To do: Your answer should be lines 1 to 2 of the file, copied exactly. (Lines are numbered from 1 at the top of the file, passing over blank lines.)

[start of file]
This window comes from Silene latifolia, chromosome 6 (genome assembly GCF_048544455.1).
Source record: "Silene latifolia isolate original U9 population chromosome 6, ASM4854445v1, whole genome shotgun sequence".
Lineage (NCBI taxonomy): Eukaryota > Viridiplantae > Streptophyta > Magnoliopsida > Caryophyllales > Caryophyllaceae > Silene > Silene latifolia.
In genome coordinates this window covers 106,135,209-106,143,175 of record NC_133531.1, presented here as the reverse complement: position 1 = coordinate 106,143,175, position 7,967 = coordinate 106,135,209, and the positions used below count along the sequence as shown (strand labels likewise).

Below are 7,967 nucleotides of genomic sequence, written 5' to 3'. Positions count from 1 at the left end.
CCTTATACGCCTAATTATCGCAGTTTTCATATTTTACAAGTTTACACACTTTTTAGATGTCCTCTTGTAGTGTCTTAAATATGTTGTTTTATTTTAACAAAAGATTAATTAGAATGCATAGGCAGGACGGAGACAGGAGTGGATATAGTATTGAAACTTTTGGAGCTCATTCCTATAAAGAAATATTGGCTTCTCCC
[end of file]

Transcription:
This window comes from Silene latifolia, chromosome 6 (genome assembly GCF_048544455.1).
Source record: "Silene latifolia isolate original U9 population chromosome 6, ASM4854445v1, whole genome shotgun sequence".